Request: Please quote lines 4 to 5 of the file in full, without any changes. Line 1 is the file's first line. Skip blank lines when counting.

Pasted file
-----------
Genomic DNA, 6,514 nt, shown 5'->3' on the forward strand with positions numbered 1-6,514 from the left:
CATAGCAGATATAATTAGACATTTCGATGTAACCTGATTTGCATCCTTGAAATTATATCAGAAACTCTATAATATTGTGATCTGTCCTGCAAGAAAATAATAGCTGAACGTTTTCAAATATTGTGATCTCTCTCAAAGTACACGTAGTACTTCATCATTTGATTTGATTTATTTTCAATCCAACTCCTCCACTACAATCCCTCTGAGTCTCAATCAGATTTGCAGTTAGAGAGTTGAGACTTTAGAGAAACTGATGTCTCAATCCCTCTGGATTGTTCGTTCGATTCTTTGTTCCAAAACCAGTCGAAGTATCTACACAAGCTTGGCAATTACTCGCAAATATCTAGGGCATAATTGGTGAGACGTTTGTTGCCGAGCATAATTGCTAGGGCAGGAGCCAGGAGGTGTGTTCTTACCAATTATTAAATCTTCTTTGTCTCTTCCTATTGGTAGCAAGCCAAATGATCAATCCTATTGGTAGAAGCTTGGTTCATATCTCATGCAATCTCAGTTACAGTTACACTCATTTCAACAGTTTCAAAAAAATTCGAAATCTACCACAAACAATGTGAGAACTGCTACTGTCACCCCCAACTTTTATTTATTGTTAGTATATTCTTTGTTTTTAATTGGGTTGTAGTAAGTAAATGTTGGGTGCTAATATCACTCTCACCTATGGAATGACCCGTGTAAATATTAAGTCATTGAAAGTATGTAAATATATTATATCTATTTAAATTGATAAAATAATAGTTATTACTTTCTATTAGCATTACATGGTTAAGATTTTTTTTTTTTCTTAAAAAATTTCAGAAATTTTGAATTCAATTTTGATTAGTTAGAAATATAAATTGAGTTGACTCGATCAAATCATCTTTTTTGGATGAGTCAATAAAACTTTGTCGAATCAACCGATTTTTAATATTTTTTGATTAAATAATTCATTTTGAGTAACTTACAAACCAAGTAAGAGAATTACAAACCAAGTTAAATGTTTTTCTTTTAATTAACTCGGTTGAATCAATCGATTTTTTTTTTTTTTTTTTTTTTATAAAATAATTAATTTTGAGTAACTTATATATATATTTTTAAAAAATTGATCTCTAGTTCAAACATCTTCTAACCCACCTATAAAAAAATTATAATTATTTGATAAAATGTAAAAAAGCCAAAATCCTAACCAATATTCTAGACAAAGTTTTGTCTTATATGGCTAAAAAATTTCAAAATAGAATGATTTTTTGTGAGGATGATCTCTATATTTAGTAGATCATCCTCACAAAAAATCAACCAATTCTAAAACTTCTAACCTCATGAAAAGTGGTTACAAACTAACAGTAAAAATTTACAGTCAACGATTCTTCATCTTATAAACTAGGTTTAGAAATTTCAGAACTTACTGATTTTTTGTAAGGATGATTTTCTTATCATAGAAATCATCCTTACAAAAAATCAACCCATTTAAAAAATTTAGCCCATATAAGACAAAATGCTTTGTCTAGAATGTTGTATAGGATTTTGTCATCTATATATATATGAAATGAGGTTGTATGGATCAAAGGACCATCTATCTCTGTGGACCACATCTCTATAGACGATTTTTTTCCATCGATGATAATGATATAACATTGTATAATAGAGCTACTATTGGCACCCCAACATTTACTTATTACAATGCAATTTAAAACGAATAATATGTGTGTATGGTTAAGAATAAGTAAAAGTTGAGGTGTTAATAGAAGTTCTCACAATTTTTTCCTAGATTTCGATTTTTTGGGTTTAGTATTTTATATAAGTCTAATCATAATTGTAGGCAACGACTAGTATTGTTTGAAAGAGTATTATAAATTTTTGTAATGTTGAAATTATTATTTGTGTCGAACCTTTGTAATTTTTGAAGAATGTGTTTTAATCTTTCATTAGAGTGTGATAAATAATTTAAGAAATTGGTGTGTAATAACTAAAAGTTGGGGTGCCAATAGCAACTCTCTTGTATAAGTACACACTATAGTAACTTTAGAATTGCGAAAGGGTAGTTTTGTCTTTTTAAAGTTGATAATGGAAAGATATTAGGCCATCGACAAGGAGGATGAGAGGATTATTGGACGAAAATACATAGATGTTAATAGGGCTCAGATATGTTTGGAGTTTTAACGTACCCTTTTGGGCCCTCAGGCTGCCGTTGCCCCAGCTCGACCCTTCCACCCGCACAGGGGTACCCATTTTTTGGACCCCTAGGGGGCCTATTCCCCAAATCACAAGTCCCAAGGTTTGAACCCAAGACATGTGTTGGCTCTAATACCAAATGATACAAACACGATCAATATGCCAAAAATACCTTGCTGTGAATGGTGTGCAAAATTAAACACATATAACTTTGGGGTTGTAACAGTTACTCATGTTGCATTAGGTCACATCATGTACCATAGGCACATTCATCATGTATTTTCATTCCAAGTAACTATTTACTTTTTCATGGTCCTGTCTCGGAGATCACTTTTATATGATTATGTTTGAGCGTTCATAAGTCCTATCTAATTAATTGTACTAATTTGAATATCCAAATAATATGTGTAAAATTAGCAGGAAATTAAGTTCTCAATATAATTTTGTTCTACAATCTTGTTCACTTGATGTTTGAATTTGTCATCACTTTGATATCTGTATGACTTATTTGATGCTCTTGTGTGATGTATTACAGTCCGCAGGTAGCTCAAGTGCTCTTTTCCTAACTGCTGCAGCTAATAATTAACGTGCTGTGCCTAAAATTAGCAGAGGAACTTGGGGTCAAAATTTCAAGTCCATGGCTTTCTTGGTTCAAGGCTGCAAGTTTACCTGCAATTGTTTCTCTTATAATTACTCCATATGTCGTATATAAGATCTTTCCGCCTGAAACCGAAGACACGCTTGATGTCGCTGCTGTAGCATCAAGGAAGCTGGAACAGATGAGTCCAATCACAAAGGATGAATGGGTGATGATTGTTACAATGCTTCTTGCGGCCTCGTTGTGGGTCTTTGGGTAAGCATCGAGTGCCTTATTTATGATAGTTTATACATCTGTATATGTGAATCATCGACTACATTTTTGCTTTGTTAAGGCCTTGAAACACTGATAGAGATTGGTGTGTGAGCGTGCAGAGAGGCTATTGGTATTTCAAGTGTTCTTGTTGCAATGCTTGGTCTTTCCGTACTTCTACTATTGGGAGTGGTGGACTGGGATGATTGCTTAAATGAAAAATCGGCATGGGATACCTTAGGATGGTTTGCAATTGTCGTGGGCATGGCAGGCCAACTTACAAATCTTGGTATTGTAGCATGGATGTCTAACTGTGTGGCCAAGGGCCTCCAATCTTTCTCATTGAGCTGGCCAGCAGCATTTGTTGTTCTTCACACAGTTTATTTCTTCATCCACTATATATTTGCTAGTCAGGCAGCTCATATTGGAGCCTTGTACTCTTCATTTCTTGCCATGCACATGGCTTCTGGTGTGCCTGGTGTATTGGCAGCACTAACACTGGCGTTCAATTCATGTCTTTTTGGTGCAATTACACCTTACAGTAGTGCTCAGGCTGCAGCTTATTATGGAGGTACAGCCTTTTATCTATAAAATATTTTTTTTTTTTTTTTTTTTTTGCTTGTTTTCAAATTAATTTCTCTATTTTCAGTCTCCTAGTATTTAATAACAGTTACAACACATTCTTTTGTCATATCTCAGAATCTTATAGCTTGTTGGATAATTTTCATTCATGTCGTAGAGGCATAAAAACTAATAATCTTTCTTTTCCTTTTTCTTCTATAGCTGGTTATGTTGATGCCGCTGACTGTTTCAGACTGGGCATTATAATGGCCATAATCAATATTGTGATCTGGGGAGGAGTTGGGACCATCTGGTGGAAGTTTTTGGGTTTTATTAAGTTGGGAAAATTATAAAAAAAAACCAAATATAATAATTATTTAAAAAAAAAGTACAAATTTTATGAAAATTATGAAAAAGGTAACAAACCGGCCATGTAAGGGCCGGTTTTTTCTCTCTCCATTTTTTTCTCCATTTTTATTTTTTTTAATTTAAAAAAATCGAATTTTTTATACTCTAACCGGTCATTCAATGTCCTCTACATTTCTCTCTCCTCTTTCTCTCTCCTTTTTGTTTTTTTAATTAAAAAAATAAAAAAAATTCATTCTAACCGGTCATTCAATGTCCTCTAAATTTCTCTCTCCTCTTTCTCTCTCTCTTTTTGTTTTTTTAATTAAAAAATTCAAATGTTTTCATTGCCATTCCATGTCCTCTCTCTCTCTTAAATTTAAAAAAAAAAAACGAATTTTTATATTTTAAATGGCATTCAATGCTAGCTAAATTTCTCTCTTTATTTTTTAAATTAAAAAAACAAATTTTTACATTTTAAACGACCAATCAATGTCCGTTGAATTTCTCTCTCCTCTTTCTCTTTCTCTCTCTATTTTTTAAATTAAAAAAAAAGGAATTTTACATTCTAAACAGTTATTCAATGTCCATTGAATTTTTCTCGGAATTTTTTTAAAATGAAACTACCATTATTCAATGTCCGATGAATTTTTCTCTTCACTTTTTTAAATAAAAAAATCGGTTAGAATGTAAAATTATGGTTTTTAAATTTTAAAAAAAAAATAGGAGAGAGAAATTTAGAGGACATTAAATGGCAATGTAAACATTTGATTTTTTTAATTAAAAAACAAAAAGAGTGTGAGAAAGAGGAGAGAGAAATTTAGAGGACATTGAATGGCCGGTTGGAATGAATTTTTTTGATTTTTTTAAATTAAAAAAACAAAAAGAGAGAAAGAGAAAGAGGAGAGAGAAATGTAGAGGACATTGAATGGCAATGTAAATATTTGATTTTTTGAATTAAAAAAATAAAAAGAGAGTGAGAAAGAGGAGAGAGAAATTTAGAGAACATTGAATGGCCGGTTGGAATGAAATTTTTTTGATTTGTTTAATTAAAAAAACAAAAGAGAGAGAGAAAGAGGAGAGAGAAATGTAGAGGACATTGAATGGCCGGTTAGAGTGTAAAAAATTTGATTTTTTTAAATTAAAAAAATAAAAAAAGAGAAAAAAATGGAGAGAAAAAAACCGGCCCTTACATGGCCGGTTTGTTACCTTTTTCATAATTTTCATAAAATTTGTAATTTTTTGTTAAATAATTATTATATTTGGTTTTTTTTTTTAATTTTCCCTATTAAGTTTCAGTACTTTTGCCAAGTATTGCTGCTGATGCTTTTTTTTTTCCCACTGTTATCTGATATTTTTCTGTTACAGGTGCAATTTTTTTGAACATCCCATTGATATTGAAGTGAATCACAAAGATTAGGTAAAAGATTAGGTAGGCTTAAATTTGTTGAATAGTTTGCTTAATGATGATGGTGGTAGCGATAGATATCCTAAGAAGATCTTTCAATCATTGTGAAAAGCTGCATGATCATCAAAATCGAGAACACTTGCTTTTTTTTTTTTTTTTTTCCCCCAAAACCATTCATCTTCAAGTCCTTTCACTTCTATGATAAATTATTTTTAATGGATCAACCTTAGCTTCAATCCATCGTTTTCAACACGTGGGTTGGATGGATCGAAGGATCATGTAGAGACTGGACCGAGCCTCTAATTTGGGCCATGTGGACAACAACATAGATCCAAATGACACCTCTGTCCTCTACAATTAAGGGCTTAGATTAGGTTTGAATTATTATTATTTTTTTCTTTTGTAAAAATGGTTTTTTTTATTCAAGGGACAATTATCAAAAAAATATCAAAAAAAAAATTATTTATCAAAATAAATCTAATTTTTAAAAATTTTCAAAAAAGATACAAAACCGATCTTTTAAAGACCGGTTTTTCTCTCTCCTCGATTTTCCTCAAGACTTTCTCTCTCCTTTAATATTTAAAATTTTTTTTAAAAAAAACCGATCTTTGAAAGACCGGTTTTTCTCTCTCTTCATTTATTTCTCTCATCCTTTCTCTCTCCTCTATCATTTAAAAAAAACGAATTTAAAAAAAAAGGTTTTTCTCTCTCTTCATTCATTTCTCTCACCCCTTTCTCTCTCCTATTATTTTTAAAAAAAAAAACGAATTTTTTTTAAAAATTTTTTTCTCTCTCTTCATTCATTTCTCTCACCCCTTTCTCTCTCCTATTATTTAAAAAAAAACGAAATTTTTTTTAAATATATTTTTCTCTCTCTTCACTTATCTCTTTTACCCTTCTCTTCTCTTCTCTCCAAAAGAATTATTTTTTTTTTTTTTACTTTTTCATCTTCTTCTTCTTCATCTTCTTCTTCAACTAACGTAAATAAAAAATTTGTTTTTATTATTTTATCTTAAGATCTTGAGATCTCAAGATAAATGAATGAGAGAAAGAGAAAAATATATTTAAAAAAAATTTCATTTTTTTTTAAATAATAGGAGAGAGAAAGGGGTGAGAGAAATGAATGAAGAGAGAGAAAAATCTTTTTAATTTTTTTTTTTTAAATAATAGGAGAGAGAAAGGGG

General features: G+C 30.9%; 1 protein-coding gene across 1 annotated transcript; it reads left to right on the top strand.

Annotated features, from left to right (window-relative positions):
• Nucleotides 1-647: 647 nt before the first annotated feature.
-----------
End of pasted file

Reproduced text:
Annotated features, from left to right (window-relative positions):
• Nucleotides 1-647: 647 nt before the first annotated feature.